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What is a literature review?
The Literature Review is a critical look at the existing research that is significant to the work that you are carrying out. It is NOT a summary of all the sources you consulted. It is NOT recording a list of consulted work or to show off how many sources you did consult! The Literature Review is a critical and careful examination of past studies and theories. The Literature Review must evaluate the work, show the relationships between different works, and show how it relates to your work.
Writing a literature review - follow these steps!
- Decide on a topic / thesis.
- Find articles on that topic.
- Write a paragraph for each article summarizing and reviewing the content. Be sure to include research methods, author credentials and possible bias. Click here to review evaluation criteria and get some tips for writing these paragraphs.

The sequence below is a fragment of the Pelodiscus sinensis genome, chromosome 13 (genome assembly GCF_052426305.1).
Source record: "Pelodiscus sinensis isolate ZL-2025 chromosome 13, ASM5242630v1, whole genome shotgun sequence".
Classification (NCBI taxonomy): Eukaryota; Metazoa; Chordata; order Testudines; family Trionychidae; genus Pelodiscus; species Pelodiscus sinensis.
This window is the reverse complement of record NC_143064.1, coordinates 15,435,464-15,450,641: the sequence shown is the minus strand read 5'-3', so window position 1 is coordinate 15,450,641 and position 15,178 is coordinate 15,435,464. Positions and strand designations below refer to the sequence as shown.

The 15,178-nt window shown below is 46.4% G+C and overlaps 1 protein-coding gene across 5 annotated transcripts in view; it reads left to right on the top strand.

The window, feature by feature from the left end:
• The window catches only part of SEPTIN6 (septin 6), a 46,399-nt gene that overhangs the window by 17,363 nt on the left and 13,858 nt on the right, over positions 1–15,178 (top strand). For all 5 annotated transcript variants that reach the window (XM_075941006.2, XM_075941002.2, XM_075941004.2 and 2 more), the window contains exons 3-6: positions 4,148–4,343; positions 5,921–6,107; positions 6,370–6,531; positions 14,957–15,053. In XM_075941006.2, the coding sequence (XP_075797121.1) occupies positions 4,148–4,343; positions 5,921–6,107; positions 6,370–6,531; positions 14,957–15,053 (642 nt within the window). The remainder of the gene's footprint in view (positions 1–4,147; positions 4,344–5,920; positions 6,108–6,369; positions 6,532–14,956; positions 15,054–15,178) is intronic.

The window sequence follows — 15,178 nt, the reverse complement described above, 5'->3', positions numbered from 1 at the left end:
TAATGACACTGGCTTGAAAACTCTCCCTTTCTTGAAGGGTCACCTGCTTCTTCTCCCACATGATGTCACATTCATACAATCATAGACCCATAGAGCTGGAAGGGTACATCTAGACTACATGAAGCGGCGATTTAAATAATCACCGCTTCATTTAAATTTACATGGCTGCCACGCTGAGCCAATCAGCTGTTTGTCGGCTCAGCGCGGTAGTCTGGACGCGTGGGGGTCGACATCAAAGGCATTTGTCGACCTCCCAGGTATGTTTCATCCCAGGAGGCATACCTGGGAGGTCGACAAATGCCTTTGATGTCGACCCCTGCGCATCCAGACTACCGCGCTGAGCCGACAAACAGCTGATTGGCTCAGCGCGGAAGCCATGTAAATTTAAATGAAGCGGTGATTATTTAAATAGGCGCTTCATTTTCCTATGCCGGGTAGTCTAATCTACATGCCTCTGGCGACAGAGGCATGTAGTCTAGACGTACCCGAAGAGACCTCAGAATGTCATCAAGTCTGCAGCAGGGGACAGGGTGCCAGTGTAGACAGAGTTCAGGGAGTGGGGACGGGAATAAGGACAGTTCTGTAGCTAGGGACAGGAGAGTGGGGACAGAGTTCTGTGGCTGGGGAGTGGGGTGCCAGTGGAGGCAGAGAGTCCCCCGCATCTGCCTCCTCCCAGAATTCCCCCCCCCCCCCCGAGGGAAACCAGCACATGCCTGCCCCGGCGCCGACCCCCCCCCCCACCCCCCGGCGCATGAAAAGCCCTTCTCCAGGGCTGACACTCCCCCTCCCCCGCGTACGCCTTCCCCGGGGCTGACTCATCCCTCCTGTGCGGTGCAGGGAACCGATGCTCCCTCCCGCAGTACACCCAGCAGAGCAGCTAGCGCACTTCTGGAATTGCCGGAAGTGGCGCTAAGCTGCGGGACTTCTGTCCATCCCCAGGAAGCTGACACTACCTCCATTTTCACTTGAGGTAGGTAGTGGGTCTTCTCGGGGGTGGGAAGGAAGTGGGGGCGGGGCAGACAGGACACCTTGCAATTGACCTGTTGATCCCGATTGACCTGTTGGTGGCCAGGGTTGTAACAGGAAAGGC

- Decide on the organization for the literature review – you can use the paragraphs you wrote for each article, but paragraphs of the literature review should follow one of the following structures - chronological, thematic or methodological. For more information on organizing a literature review, click here.
- Add introductory and concluding sentences to paragraphs, and any transitional sentences to help the flow of the paper.
- Write an introductory paragraph and a concluding paragraph. The introduction should begin broad and narrow down to your thesis statement while the conclusion should begin with your thesis statement, discuss research methods and offer insight into where further research is needed.
Click here for a helpful guide with more details on how to write a literature review.
Click below for an example of a literature review:
The Literature Review Cycle